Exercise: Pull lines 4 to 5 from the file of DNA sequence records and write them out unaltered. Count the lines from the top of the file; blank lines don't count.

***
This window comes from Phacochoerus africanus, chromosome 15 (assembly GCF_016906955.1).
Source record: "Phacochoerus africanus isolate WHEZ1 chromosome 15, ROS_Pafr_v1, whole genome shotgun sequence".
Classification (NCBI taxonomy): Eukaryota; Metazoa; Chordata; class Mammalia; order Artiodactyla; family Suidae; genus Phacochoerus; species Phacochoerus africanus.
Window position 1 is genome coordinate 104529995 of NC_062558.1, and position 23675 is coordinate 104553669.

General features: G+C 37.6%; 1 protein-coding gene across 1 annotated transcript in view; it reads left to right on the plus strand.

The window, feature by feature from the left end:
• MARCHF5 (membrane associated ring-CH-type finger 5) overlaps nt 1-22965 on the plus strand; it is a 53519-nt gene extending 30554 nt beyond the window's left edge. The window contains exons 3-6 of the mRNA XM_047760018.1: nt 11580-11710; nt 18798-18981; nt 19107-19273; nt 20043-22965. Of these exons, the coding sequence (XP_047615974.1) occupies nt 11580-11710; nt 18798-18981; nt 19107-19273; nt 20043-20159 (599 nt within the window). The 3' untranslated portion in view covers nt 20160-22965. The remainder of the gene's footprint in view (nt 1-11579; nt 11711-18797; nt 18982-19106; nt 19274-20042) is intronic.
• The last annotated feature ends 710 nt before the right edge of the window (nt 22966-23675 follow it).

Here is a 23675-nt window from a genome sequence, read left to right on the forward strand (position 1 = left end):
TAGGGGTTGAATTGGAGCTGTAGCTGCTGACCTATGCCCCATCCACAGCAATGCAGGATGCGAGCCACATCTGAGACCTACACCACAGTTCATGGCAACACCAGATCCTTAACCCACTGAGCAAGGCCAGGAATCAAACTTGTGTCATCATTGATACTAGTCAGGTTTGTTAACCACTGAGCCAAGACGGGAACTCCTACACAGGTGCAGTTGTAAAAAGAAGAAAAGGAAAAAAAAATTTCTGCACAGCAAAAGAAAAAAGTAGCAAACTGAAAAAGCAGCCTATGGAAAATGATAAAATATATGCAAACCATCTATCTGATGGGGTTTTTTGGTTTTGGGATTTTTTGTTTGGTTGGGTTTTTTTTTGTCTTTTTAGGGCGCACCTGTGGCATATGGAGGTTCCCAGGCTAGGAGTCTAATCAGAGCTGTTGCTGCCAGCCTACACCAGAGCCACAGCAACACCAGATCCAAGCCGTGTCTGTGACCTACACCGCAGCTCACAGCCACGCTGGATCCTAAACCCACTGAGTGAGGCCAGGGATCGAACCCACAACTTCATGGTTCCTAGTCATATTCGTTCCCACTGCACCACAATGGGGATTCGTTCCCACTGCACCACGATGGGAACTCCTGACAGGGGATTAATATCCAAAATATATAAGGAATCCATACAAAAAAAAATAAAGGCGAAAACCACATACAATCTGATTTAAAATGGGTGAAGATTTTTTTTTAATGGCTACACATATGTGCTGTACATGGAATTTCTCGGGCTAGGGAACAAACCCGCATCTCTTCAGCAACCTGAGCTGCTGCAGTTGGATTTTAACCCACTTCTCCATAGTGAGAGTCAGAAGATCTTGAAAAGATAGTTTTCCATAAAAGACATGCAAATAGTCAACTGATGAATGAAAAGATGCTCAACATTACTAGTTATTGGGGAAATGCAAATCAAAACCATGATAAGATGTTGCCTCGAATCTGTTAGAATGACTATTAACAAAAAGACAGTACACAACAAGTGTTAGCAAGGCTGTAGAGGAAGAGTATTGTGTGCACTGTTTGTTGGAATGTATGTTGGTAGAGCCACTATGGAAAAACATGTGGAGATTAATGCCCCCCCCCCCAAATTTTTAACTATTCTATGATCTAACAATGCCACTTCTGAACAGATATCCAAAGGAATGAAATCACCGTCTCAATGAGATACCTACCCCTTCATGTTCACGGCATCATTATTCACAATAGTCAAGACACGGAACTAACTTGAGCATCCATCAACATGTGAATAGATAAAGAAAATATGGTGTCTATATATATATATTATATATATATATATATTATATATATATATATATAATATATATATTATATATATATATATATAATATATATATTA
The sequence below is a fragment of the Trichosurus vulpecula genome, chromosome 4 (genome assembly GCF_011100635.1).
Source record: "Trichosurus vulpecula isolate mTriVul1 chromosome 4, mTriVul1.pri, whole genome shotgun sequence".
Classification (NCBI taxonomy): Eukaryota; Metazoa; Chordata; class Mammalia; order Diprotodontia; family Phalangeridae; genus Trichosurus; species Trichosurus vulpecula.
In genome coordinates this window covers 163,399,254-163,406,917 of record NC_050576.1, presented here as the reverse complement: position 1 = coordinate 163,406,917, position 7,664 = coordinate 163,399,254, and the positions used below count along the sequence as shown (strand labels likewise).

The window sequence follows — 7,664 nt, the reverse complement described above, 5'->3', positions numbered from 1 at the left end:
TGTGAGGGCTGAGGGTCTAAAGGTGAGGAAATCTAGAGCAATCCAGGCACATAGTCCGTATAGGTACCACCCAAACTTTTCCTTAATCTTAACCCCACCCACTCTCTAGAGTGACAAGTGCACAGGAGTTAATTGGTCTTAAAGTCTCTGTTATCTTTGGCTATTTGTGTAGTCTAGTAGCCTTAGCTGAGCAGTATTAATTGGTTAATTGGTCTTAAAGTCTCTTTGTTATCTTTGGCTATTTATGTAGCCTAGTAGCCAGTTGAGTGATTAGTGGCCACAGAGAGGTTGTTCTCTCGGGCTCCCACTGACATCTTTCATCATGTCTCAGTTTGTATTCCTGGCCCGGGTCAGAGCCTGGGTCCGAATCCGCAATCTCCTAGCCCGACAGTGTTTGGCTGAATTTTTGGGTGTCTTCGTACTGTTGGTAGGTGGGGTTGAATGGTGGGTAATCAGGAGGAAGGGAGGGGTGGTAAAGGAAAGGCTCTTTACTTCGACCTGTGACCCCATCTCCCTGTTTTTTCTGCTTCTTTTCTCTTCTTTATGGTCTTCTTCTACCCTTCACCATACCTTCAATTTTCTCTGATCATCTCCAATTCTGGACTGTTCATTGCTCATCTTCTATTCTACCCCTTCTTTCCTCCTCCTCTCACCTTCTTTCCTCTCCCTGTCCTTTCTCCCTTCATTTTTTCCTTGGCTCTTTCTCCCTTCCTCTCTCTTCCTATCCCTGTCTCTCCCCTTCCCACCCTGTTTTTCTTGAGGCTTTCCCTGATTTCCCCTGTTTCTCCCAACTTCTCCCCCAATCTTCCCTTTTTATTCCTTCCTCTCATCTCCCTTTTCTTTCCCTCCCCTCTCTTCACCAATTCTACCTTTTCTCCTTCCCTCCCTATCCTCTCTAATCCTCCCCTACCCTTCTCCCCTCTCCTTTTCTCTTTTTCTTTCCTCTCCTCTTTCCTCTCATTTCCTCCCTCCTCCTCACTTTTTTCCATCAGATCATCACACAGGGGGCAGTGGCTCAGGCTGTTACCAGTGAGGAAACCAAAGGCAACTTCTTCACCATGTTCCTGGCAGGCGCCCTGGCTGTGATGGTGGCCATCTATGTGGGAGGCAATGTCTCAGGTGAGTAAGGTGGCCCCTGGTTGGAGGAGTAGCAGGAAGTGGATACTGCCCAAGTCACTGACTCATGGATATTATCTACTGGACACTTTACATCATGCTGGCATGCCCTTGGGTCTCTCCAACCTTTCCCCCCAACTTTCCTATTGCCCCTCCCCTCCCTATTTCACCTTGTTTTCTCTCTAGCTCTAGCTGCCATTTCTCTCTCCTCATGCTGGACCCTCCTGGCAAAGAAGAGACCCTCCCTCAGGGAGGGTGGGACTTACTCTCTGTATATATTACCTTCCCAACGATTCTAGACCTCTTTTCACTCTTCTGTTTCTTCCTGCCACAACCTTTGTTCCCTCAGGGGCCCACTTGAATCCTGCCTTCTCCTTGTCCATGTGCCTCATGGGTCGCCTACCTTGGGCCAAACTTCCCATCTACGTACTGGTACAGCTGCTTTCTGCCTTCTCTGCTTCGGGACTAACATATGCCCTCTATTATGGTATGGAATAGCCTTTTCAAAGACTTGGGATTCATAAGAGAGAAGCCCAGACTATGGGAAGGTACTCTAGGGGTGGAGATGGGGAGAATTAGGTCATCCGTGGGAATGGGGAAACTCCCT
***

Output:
Window position 1 is genome coordinate 104529995 of NC_062558.1, and position 23675 is coordinate 104553669.

General features: G+C 37.6%; 1 protein-coding gene across 1 annotated transcript in view; it reads left to right on the plus strand.